Poetry Mixtape

Contributors to The Poetry Review share their essential poetry of the moment

Caroline Bird’s Now That’s What I Call Thursday Mixtape 

Caroline Bird’s poem ‘Fancy Dress’ appeared in The Poetry Review, Vol 109, No 1, Spring 2019. Her mixtape was put together on a Thursday and for Thursdays, but you can read these poems any day of the week: what you do in your spare time is up to you.

Anthony Anaxagorou’s Start to Finish Mixtape

Anthony Anaxagorou’s review of Chris McCabe and Jericho Brown appeared in The Poetry Review, Vol 109, No 1, Spring 2019. His mixtape keeps it moving and seeks to equip us through the essentials. 

Rainie Oet’s Hallway Noir Mixtape

Rainie Oet’s poems ‘Caverns’ and ‘I Miss the Slug Ooze of That Summer You Died’ are published in The Poetry Review, Vol 108, No 4, Winter 2018. Their mixtape dons a trenchcoat and beats the final boss with one life remaining. 

Dzifa Benson’s Small Objects of Desire Mixtape

Dzifa Benson’s reviews of Tracy K. Smith and August Kleinzahler appeared in The Poetry Review, Vol 108, No 4, Winter 2018. Her Small Objects of Desire link the ancient to the modern, rearranges the cogs of poetic machinery, and amplifies quiet voices.

Kit Fan’s Emergency Stir-fry Mixtape

Kit Fan’s poems ‘A Long Story of Moon’ and ‘Noh Mask, Yaseonna’ are published in The Poetry Review, 108, No 3. His sodium laced mixtape satiates your hunger by way of Emily Dickinson and the MTV Movie Awards. Delicious!

Helen Mort’s Bittersweet Symphony mixtape

Helen Mort’s poem ‘Rain Twice’ is published in The Poetry Review, 108, No 2. Join her on her Friday Night Poetry Party with poems for late night whisky fuelled introspection.

A.K. Blakemore’s tapeworm mixtape

A.K. Blakemore’s poems ‘dicks like jesus’ and ‘mouse’ are published in The Poetry Review, 108, No 2. Her mixtape is special, disgusting, and part suspended in bromide. 

Carolyn Jess-Cooke’s Murderously Hopeful Mixtape

Carolyn Jess-Cooke’s poem ‘We have to Leave the Earth Because We Know So Much’ appeared in The Poetry Review, Volume 108, No 1, Spring 2018. Her mixtape came delivered containing traces of blood, origin unknown.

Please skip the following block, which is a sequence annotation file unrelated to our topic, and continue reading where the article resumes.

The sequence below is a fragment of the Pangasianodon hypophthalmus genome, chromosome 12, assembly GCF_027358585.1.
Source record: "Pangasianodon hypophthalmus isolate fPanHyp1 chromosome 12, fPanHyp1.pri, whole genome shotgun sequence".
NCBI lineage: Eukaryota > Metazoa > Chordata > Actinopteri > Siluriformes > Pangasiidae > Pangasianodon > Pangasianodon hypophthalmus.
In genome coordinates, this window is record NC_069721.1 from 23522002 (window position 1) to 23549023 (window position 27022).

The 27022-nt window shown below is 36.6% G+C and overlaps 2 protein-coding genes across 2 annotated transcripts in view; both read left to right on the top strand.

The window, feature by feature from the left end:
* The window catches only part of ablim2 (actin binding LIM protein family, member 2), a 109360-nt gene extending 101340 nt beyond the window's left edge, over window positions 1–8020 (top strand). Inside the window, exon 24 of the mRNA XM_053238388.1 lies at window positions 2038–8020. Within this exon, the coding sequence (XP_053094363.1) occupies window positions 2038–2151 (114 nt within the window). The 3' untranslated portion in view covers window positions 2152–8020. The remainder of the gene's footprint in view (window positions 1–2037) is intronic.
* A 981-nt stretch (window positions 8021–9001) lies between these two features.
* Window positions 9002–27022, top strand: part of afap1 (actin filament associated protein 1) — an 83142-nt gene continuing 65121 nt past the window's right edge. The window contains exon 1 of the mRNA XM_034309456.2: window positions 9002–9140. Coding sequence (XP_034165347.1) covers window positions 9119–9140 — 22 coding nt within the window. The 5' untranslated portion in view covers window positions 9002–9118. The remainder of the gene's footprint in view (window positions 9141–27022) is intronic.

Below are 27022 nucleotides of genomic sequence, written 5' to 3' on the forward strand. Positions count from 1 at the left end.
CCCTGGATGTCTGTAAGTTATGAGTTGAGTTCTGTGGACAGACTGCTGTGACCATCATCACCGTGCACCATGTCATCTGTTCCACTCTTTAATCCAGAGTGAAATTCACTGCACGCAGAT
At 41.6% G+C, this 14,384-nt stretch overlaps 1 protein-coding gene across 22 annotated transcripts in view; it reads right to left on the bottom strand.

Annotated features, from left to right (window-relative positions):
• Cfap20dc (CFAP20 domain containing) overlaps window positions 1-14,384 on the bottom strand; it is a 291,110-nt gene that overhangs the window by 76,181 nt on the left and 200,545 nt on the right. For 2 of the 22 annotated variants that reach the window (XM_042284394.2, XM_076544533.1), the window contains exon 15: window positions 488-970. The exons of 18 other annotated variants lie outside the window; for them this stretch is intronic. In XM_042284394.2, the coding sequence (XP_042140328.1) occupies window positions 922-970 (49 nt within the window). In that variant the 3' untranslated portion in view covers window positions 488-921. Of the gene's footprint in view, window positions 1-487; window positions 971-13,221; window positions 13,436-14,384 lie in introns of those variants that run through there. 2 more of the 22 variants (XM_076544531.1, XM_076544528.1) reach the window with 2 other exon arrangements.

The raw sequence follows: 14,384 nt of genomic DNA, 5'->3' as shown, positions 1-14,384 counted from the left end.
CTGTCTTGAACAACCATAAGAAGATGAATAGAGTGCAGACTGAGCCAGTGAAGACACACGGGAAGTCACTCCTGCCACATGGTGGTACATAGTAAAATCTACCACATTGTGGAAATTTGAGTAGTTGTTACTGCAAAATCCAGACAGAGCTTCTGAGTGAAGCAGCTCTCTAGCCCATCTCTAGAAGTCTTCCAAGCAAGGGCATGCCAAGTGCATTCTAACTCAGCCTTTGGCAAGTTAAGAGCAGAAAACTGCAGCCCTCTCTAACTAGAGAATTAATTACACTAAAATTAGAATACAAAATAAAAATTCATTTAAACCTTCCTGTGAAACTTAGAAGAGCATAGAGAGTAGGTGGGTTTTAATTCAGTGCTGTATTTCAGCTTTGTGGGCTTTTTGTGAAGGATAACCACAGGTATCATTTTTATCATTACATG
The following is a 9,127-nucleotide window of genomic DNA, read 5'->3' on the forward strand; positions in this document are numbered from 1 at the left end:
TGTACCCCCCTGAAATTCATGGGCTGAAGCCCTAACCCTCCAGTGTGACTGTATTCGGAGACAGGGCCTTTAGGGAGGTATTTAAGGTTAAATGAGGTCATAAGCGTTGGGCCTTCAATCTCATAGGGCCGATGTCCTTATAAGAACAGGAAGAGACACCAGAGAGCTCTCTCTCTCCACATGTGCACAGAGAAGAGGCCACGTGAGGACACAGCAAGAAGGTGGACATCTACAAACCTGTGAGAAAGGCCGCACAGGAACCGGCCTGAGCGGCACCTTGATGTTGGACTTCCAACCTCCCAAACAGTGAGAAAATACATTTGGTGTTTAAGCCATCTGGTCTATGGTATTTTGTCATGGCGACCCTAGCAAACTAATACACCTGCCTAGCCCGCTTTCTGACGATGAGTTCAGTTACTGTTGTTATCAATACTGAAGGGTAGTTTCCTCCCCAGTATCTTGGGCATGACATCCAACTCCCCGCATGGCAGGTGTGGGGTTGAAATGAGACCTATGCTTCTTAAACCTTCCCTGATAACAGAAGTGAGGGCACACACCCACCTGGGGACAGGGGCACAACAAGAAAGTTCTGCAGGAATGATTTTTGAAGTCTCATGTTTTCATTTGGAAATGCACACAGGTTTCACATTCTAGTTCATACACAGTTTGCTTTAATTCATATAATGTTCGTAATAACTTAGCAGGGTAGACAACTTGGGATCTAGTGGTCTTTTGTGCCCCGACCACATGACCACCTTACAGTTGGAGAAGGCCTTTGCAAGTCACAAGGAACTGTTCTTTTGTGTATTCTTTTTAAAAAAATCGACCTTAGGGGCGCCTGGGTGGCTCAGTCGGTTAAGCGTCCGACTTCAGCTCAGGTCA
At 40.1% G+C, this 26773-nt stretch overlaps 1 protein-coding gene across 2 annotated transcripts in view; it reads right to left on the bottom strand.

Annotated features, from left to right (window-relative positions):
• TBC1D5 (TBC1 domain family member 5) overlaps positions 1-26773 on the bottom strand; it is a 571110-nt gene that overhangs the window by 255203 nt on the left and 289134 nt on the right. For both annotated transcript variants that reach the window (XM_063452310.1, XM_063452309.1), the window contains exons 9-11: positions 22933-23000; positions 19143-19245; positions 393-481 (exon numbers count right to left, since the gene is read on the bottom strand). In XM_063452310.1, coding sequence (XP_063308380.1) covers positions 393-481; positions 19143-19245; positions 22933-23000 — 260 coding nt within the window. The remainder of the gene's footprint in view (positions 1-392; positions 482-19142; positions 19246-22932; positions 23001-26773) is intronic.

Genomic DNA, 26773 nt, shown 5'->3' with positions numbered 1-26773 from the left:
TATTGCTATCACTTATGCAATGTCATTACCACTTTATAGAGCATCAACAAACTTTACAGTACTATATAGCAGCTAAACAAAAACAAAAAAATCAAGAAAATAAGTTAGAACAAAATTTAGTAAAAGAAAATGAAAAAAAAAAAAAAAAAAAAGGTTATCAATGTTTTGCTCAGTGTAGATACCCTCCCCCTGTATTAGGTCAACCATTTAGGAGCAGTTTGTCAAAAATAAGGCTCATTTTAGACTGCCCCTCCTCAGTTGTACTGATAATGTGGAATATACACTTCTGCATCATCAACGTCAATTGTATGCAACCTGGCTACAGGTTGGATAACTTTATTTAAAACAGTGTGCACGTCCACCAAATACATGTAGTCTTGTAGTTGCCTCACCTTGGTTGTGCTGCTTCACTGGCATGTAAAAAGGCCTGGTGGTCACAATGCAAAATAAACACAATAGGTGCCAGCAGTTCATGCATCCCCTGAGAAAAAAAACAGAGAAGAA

Doireann Ní Ghríofa’s Biceps Emoji Mixtape

Doireann Ní Ghríofa’s poem ‘Craquelure’ appeared in The Poetry Review, Volume 108, No 1, Spring 2018. Her mixtape features poems that sing, poems crossing language boundaries, and the best poem about a cervical smear you’ll ever read. 

Richard Georges’ Inner Spheres Mixtape

Richard Georges’ poems ‘On Remembering, or Dreams of Remembering’ and ‘Too Full of Vermouth and Cigarette Smoke’ appeared in The Poetry Review, Volume 107, No 4, Winter 2017His mixtape, assembled through the lens of fatherhood, looks at the identities passed down by parents to their children, and children tracing the shapes of their parents. 

Aria Aber’s Cinnamon Green Mixtape 

Aria Aber’s poems ‘Fata Morgana, 1987’ and ‘Rapture Series’ appeared in The Poetry Review, 107, No 3. Her ‘Behind the poem’ essay on ‘Fata Morgana, 1987’ is also published online. Her synesthetic mixtape includes many bold flavours: lavender, mescal, sunlight, clotted cream, milk with swan feathers.

Stephanie Burt’s You Could Still Be Fine Mixtape

Stephanie Burt’s reviews appeared in The Poetry Review 107:3 and 106:2Her mixtape starts serious and ends sweetly awkward.

D.M. Aderibigbe’s Timeless Mixtape

D.M. Aderibigbe’s poem ‘Letter from My Father, Odysseus’ appeared in The Poetry Review, Volume 107, No 2, Summer 2017His mixtape nourishes, like Modenine and Remi Aluko; explores, re-purposes and renovates inner and outer spaces.

Andrew McMillan’s McMixtape

Andrew McMillan’s poems ‘first time   sexting’ and ‘first time   “posh”’  appeared in The Poetry Review, Vol. 107, No. 2, Summer 2017. His mixtape dances to the things not said, breaks and remakes your heart, compels you to move and compels you to listen.

Joe Dunthorne’s Cheery Threats Mixtape

Joe Dunthorne’s poem ‘Sweetheart underwater’ appeared in The Poetry Review, Vol. 107, No 1, Spring 2017.  On his mixtape: poems from New York, the capybara unit of measurement, and treasures from the live poetry recording archives.

Khairani Barokka’s Lilac Mood Mixtape

Khairani Barokka’s poems ‘Flood Season’, ‘Jakarta’, and ‘Ramadhan’ appeared in The Poetry Review, Vol. 107, No 1, Spring 2017. Her mixtape takes us to poems in translation, poems with thoughts of home, poems to steady and to feed us.